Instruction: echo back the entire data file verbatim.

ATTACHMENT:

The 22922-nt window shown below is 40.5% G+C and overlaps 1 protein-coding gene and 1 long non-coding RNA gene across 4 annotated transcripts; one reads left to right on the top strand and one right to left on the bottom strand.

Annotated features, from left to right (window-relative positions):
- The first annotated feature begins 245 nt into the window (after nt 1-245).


The 22922-nt window shown below is 40.5% G+C and overlaps 1 protein-coding gene and 1 long non-coding RNA gene across 4 annotated transcripts; one reads left to right on the top strand and one right to left on the bottom strand.

Annotated features, from left to right (window-relative positions):
- The first annotated feature begins 245 nt into the window (after nt 1-245).